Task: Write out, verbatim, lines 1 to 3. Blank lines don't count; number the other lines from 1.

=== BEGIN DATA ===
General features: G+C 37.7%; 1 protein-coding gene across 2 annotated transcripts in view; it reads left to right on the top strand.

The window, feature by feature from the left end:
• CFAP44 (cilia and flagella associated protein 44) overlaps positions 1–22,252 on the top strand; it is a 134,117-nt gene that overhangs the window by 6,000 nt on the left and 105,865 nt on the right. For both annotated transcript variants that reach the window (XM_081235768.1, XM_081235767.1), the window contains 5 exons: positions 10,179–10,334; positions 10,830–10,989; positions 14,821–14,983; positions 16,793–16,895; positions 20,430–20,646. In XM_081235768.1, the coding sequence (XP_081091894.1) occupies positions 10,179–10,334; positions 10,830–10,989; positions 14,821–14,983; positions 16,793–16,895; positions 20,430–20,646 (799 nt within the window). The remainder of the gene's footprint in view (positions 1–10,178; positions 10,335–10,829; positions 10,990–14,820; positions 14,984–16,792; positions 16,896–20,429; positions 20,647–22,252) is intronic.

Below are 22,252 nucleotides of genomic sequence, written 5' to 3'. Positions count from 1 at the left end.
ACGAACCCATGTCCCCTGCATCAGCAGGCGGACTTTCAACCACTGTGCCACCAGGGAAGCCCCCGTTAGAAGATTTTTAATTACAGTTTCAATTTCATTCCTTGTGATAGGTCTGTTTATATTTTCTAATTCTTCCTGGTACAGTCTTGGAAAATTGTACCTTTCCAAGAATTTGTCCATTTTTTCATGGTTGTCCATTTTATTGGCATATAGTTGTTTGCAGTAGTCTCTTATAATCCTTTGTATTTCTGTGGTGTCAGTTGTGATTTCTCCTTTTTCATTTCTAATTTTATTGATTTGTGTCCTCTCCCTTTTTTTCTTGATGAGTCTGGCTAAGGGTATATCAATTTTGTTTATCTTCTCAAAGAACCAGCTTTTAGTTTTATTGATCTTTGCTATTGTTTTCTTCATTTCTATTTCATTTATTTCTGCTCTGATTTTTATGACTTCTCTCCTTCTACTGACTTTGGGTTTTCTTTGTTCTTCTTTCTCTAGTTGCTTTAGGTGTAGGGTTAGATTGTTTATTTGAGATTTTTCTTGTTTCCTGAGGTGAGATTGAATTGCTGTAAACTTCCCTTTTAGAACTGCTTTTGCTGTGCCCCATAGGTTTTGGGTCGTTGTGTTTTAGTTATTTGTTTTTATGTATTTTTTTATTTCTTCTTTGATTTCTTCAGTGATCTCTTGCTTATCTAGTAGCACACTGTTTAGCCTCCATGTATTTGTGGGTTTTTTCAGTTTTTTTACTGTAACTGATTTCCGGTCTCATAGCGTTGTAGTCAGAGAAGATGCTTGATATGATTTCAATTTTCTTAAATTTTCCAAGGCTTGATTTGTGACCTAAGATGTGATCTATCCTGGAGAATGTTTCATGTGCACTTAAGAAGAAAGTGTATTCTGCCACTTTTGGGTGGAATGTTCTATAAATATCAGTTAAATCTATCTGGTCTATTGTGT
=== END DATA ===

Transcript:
General features: G+C 37.7%; 1 protein-coding gene across 2 annotated transcripts in view; it reads left to right on the top strand.

The window, feature by feature from the left end:
• CFAP44 (cilia and flagella associated protein 44) overlaps positions 1–22,252 on the top strand; it is a 134,117-nt gene that overhangs the window by 6,000 nt on the left and 105,865 nt on the right. For both annotated transcript variants that reach the window (XM_081235768.1, XM_081235767.1), the window contains 5 exons: positions 10,179–10,334; positions 10,830–10,989; positions 14,821–14,983; positions 16,793–16,895; positions 20,430–20,646. In XM_081235768.1, the coding sequence (XP_081091894.1) occupies positions 10,179–10,334; positions 10,830–10,989; positions 14,821–14,983; positions 16,793–16,895; positions 20,430–20,646 (799 nt within the window). The remainder of the gene's footprint in view (positions 1–10,178; positions 10,335–10,829; positions 10,990–14,820; positions 14,984–16,792; positions 16,896–20,429; positions 20,647–22,252) is intronic.